Is it better to save or repay your credits?

Should we mobilize all or part of their savings to serve as a contribution or reduce their debt? This dilemma which presents itself to many debtors can only be resolved by taking into account a multitude of factors: the economic and financial context but also your personal projects, your family situation.

According to the Household Credit Observatory, the proportion of households holding loans fell slightly in 2016, reaching its lowest level since 1989. This is explained in particular by the economic slowdown following the 2008 crisis, which has largely allowed households to be cautious. However, the growth outlook could well trigger a revival in demand for credit, households are more inclined to consume.


Compare credit rates and interest rates on your savings

Compare credit rates and interest rates on your savings

Should we therefore prefer credit in all circumstances? Not so sure. It all depends on the level of credit interest rates. If they are low, you may want to invest your savings. If they are high, using your savings can be a wise decision.

Take the example of real estate. An amount of € 100,000 placed on the euro fund of a life insurance contract with a net yield of 2% will allow you to have, after fifteen years, a capital of € 135,000. If the credit interest rate is less than 2%, it is better to invest this savings and pocket the difference. This is even more true in the case of the zero rate loan (PTZ), granted on means-tested conditions and which allows certain households to buy their main residence without paying interest.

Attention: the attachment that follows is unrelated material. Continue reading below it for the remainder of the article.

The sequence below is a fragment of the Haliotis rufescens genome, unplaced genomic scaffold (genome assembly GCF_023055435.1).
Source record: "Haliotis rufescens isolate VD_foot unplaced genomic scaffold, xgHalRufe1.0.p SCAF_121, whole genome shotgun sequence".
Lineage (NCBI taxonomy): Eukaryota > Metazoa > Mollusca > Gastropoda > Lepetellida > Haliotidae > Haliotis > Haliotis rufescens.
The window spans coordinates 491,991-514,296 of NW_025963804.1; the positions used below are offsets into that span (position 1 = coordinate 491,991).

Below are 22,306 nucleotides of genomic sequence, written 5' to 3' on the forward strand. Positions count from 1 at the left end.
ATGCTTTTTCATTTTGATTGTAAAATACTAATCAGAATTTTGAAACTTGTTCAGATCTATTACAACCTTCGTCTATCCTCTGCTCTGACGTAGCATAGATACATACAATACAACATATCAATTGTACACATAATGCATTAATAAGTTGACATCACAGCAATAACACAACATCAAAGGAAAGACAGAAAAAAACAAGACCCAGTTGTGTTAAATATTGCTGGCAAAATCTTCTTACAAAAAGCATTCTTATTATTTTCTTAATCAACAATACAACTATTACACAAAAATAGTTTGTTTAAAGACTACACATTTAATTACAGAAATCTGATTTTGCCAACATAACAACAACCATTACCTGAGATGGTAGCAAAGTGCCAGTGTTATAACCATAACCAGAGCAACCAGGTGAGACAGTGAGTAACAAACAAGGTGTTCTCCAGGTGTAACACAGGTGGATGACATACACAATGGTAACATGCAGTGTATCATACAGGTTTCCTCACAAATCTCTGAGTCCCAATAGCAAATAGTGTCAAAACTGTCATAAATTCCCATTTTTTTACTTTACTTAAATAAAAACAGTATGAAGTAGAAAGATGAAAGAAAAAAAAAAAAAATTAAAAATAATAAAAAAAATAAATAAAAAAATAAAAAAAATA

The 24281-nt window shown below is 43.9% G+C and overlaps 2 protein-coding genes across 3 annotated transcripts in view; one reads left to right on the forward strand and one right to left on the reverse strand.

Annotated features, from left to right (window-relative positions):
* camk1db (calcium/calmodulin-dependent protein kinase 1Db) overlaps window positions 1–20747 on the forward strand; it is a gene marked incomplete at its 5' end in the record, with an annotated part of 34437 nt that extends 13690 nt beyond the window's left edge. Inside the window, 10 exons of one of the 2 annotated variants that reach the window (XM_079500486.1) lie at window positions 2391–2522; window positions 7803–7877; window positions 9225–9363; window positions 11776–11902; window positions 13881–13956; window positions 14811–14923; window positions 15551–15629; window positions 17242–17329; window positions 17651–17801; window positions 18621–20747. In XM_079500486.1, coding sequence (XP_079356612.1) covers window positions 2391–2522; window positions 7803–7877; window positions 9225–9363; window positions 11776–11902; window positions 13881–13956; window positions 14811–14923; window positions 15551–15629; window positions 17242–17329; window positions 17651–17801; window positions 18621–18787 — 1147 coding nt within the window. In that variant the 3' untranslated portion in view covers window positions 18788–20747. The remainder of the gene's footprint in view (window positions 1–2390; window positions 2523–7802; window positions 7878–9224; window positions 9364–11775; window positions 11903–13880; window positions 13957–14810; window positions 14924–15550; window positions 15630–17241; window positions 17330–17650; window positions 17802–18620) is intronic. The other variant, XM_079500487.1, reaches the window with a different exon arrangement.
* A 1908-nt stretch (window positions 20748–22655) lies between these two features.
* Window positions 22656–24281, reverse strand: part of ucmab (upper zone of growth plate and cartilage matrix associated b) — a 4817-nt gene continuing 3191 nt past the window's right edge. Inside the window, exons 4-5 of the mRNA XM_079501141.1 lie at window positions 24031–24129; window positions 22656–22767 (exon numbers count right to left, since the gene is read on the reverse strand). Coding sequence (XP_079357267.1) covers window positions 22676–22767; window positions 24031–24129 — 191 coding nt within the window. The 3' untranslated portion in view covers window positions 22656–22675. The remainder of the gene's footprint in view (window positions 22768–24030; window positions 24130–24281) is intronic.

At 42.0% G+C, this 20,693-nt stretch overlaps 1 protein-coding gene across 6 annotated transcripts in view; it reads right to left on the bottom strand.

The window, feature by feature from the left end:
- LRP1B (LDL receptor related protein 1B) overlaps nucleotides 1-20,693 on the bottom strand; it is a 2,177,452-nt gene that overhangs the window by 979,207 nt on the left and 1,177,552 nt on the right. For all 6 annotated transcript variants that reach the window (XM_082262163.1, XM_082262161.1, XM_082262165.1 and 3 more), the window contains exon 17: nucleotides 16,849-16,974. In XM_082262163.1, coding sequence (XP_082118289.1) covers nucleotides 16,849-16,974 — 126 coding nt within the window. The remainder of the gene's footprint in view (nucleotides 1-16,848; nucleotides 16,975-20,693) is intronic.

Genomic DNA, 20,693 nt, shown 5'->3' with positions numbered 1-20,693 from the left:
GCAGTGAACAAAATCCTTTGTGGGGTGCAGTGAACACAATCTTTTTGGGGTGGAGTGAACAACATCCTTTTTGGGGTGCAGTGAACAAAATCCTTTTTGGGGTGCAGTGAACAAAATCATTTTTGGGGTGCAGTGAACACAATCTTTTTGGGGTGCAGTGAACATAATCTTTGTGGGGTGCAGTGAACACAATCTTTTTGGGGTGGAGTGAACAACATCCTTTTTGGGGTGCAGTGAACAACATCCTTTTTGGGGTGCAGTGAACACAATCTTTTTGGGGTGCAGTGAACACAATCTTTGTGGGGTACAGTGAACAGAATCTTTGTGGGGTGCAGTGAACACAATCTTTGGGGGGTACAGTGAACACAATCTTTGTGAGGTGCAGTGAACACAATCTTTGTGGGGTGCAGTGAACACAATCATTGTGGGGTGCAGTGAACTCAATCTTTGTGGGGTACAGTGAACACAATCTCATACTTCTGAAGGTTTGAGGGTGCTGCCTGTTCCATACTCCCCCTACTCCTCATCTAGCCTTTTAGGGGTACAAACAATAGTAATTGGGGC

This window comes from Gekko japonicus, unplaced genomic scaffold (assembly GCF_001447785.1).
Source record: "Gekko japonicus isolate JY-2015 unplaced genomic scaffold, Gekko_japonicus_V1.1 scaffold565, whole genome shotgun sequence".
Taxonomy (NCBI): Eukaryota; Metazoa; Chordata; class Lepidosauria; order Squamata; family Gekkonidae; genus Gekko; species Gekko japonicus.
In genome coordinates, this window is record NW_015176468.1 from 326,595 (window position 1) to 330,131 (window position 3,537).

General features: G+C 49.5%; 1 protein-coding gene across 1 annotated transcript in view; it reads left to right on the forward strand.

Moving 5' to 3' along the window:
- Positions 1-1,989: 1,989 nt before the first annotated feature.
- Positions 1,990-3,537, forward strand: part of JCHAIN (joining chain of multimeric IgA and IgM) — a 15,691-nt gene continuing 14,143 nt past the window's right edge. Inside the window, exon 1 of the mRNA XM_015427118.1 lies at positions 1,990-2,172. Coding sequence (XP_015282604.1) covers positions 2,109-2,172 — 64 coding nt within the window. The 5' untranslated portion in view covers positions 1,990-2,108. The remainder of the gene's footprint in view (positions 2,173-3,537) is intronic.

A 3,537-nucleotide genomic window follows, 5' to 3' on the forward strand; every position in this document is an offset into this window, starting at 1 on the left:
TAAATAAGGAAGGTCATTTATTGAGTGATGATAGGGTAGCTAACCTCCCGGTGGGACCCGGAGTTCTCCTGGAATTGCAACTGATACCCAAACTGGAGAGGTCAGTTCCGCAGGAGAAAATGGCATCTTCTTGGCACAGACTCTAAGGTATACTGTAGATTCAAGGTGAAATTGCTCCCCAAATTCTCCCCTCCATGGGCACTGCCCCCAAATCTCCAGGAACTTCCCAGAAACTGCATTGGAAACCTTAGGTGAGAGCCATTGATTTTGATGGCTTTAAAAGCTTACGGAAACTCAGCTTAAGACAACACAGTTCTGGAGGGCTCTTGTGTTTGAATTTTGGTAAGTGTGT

If, conversely, credit interest rates are higher than those of your savings products, the money that you will borrow will cost you more than what you would earn the one that you could invest. Your interest would then rather be to save and to repay in priority your credit.


Maintain precautionary investment capacity and savings

Maintain precautionary investment capacity and savings

The arguments developed so far are based on theoretical reasoning. However, we must not forget that a loan is part of a moment of life: finance the acquisition of his main residence, invest in a second home, buy a car for his daughter, equip his son’s new apartment with household appliances. 

Likewise, don’t mortgage your future plans by unlocking all your savings to finance a single purchase. On the one hand, it is advisable to keep working capital to cover current expenses. On the other hand, it is preferable to keep a precautionary savings to absorb punctual and high loads (a repair on the car, roofing works, a trip abroad …). If there is no fixed rule in this area, it is generally considered that this precautionary savings must represent around three months’ salary.


An alternative in real estate: prepay your loan

An alternative in real estate: prepay your loan

If you still cannot make a decision, be aware that there are situations where it is possible to anticipate the repayment of a loan. This is particularly the case in real estate. Imagine that you had to resell your apartment or house to acquire a larger home. You then have the perfect right to repay your credit before the loan matures: this is called early repayment.

Depending on the case, your credit institution may charge you prepayment penalties, capped at 3% of the principal owed. This can have a deterrent effect, especially if you are at the start of the reimbursement. But paying off your loan early is entirely possible if you only have a few years left. Not to mention that the penalties and the period during which they apply may be part of the negotiation with your banker at the time of signing the mortgage.

There is no single answer to the question of whether it is better to save or repay your credits. It all depends on your personal situation, your plans, but also on the macroeconomic context!

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